This is our most desperate hour," said the flickering blue image. "Help me, Obi-Wan Kenobi. You're my only hope." In 1977, in a classic moment in cinematic history, the Star Wars movie epic gave the public a preview of augmented reality (AR).
But it was only a preview. The three-dimensional (3D) hologram of Princess Leia standing on a real table had been simulated by special effects artists at Lucasfilm, but it was easy to imagine a day when consumers could bring actual 3D virtual images seamlessly into their physical environments and interact with them in real time. That is now possible in a variety of consumer, medical, and industrial applications, generally through the use of head-mounted displays (HMDs).
AR, sometimes loosely called "mixed reality," combines virtual reality (VR) with the physical world. A recent application, offered by Schell Games, uses technology from Disney and Lenovo to bring Darth Vader into your living room—your actual living room. In the game Jedi Challenges, users with a smartphone-enabled headset, a light-saber controller, and a tracking beacon can engage the life-sized movie villain in a lightsaber battle.
The AR game has received enthusiastic reviews for its realism, yet no one would for an instant think the fallen Jedi Knight is actually standing between the sofa and the coffee table. Darth Vader has the same unreal blue hue as the Princess Leia avatar; he is semi-transparent, pixelated, subject to ghosting, and lacking in detail.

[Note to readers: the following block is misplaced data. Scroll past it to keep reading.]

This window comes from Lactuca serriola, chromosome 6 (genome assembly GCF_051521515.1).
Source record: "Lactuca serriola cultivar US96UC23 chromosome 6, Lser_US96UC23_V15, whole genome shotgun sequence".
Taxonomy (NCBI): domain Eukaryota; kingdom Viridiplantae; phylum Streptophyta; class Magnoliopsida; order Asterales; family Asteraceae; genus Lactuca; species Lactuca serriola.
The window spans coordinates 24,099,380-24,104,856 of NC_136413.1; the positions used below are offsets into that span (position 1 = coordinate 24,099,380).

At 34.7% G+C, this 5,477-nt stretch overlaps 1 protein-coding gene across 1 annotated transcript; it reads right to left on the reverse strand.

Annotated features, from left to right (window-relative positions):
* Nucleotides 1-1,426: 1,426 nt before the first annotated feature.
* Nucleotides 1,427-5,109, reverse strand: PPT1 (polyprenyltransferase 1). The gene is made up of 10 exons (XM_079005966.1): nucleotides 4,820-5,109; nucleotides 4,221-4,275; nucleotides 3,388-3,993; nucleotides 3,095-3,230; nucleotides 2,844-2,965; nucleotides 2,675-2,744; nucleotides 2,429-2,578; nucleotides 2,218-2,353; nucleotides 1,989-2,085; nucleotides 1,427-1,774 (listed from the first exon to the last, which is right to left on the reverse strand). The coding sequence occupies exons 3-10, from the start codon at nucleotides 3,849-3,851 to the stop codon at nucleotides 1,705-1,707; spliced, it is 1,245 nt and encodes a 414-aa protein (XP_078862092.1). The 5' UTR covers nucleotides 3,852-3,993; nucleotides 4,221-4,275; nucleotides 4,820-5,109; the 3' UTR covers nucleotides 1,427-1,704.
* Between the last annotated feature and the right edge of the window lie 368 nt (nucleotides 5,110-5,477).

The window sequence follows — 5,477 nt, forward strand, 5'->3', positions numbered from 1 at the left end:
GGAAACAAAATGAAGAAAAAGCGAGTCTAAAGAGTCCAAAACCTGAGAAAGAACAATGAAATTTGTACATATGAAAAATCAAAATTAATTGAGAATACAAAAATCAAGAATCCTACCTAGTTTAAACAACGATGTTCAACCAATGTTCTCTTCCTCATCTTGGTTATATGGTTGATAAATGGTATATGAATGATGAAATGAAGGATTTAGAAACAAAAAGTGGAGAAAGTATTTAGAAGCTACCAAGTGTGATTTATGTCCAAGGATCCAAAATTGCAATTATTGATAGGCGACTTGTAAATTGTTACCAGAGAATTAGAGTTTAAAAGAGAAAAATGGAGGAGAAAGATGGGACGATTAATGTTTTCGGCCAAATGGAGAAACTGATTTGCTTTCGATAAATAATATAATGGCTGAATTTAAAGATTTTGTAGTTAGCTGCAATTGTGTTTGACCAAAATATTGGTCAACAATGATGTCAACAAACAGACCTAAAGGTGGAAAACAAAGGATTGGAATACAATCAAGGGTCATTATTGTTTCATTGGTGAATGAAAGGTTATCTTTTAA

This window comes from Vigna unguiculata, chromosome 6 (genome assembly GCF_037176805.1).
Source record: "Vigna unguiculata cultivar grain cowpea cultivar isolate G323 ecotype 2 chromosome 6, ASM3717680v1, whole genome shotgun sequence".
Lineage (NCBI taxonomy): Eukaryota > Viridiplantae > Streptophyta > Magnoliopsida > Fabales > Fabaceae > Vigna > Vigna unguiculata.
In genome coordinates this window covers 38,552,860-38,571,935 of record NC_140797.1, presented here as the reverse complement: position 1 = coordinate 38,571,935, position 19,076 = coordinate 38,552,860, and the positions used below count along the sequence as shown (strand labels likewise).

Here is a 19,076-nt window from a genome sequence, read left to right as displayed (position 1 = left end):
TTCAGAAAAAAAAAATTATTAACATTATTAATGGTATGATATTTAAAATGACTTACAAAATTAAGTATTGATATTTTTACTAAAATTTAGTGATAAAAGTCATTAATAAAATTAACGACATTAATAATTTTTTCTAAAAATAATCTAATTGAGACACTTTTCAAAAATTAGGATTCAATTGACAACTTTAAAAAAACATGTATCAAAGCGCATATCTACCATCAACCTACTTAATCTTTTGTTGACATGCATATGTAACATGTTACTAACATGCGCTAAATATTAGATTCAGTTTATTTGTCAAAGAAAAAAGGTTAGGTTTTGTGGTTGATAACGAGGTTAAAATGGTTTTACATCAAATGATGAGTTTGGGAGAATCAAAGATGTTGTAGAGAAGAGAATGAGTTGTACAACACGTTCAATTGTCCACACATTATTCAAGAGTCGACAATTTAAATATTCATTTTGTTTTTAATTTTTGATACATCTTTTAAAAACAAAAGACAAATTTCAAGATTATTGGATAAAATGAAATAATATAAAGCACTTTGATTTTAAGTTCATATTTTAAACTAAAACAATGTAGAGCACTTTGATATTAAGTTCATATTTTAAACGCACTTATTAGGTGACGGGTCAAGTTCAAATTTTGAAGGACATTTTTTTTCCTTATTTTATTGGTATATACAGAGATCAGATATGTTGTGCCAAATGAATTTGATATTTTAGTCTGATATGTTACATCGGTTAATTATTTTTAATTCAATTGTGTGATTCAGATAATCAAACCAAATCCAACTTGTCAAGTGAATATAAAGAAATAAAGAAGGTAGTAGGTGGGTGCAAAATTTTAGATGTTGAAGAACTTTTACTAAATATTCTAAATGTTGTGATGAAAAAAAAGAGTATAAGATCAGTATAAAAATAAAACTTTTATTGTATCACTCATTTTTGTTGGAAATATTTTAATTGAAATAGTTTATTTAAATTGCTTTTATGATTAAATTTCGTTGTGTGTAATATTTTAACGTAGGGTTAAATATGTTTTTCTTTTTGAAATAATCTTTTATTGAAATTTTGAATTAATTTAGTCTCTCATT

Yet the market for AR headsets is potentially huge, and the optical challenges in AR are the subject of intense research by companies and universities around the world. MarketWatch, published by Dow Jones, forecasts the AR market will grow at a compound annual rate of 75% to reach $50 billion by 2024, just five years from now. Most analysts look for the greatest growth in retail, automotive, and medical applications, although some predict eventually consumer AR devices will replace all conventional displays on laptops and smartphones.
The optical challenges when combining VR and AR are complex, and they have yielded ground only grudgingly. Depending on the application and the technology for it, images seen by users are often primitive: blurred, low in resolution, slow to refresh, subject to a narrow field of view, or generally unrealistic in look and behavior. Moreover, user gear can be expensive, aesthetically unpleasing, and uncomfortable to use, especially for a prolonged period of time.
There are a myriad of technical approaches to each of these problems, but they tend to solve one problem by creating others. A solution that is adequate for a living room game may be a complete failure in an operating room or construction site.
Martin Banks, a professor of optometry and vision science at the University of California, Berkeley, and director of the Center for Innovation in Vision and Optics, says the problems with the optical components in AR systems fall into two broad categories: how good the image is as seen by the eye, and how well addressed is the "vergence-accommodation conflict."
The optical quality issue presents classic trade-offs. Diffractive lenses, often used in AR systems because they are small and light, suffer from quality issues—such as blur and color fringing—compared with larger, heavier refractive lenses. "To get good image quality, you generally need a refractive lens, and there goes your form-factor improvement," Banks says.